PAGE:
(CBS News) This recipe comes from Commander's Palace, which has been a New Orleans landmark since 1880, mixing inventive modern cooking with Haute Creole.
For more info visit commanderspalace.com.
Bread Pudding Souffle With Whiskey Sauce
Makes 6 servings
3/4 cup sugar
1 teaspoon ground cinnamon
Pinch of nutmeg
3 medium eggs
1 cup heavy cream
1 teaspoon vanilla extract
5 cups New Orleans French bread, 1-inch cubed (see note)
1/3 cup raisins
1 cup heavy cream
1/2 tablespoon cornstarch
1 tablespoon water
3 tablespoons sugar
1/4 cup bourbon
9 medium egg whites
3/4 cup sugar
1/4 teaspoon cream of tartar
To make the bread pudding, first preheat oven to 350 degrees F. Grease 8" square baking pan. Combine sugar, cinnamon, and nutmeg in a large bowl. Beat in the eggs until smooth, then work in the heavy cream. Add the vanilla, then the bread cubes. Allow bread to soak up custard.
Place the raisins in a greased pan. Top with the egg mixture, which prevents the raisins from burning. Bake for approximately 25-30 minutes or until the pudding has a golden brown color and is firm to the touch. If a toothpick inserted in the pudding comes out clean, it is done. The mixture of pudding should be nice and moist, not runny or dry. Cool to room temperature.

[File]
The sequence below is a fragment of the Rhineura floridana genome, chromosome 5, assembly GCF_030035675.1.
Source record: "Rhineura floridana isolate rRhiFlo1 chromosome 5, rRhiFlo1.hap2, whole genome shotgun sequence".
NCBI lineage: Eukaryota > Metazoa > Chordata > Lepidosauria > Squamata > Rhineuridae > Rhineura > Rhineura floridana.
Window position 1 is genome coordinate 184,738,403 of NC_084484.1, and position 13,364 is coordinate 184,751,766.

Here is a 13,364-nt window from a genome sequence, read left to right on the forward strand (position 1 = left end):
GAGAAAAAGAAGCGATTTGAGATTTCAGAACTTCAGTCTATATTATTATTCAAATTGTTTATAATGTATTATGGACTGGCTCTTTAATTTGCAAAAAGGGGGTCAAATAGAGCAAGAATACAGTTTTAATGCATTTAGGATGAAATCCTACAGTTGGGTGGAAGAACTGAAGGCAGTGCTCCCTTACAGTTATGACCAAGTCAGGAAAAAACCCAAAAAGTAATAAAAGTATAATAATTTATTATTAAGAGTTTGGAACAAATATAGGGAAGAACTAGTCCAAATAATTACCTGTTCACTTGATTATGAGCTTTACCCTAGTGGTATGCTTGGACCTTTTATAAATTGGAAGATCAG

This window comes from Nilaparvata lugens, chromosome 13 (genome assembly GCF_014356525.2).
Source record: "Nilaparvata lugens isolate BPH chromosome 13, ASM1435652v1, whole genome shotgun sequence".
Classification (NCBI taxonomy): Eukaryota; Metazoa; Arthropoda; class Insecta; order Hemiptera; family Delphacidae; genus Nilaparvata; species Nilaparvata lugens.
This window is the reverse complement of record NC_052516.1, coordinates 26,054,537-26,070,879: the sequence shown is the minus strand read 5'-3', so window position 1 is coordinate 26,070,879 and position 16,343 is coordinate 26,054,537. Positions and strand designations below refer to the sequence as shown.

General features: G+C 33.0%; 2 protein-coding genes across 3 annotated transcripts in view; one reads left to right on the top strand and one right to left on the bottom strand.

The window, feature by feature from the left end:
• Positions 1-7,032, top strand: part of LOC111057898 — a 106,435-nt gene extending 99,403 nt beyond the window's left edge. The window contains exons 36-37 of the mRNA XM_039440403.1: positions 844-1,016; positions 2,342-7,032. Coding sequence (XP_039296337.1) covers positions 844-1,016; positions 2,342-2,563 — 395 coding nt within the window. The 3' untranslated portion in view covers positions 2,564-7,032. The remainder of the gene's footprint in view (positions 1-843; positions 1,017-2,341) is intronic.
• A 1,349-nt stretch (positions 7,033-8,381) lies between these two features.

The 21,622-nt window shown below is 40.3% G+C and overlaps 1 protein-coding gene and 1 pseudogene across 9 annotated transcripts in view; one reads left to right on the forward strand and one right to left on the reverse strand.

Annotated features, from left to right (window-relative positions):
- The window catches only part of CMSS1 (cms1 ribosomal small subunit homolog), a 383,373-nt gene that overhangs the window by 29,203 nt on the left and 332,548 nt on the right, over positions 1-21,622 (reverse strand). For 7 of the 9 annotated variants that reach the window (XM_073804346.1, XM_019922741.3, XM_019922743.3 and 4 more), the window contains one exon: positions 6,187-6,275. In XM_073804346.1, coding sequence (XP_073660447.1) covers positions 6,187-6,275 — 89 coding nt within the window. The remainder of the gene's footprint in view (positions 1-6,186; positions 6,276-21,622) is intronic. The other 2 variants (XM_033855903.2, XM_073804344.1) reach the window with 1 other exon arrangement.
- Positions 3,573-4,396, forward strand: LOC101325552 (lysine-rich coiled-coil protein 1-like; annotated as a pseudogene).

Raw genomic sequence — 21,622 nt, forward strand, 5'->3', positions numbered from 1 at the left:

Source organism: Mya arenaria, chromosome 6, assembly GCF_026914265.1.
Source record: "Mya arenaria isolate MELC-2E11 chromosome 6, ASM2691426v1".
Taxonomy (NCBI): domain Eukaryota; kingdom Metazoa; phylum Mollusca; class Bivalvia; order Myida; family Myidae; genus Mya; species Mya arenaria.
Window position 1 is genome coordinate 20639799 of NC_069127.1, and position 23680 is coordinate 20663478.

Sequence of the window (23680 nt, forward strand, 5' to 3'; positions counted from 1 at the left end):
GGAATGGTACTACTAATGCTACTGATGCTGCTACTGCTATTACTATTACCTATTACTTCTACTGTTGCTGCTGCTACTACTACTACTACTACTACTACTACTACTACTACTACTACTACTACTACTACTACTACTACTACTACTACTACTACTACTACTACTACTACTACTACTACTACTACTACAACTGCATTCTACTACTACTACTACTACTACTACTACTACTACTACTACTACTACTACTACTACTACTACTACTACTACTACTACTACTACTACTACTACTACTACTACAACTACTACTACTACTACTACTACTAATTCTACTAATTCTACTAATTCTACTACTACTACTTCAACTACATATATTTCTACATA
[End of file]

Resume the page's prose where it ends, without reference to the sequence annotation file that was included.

To make the whiskey sauce, place the cream in a small saucepan over medium heat, and bring to a boil. Whisk corn starch and water together, and add to cream while whisking. Bring to a boil. Whisk and let simmer for a few seconds, taking care not to burn the mixture on the bottom. Remove from heat.
Stir in the sugar and the bourbon. Taste to make sure the sauce has a thick consistency, a sufficiently sweet taste, and a good bourbon flavor. Cool to room temperature.
To make the meringue, preheat oven to 350 degrees F. Butter six 6-ounce ramekins.
First, be certain that the bowl and whisk are clean. The egg whites should be completely free of yolk, and they will whip better if the chill is off them. This dish needs a good, stiff meringue. In a large bowl or mixer, whip egg whites and cream of tartar until foamy. Add the sugar gradually, and continue whipping until shiny and thick. Test with a clean spoon. If the whites stand up stiff, like shaving cream, when you pull out the spoon, the meringue is ready. Do not overwhip, or the whites will break down and the souffle will not work.
In a large bowl, break half the bread pudding into pieces using your hands or a spoon. Gently fold in one-quarter of the meringue, being careful not to lose the air in the whites. Add a portion of this base to each of the ramekins.
Place the remaining bread pudding in the bowl, break into pieces, and carefully fold in the rest of the meringue. Top off the souffles with this lighter mixture, to about 1 1/2 inches. Smooth and shape tops with spoon into a dome over the ramekin rim.
Bake immediately for approximately 20 minutes or until golden brown. Serve immediately. Using a spoon, poke a hole in the top of each souffle, at the table, and pour the room temperature whiskey sauce inside the souffle.
Note: New Orleans French bread is very light and tender. If substitute bread is used that is too dense, it will soak up all the custard and the recipe won't work.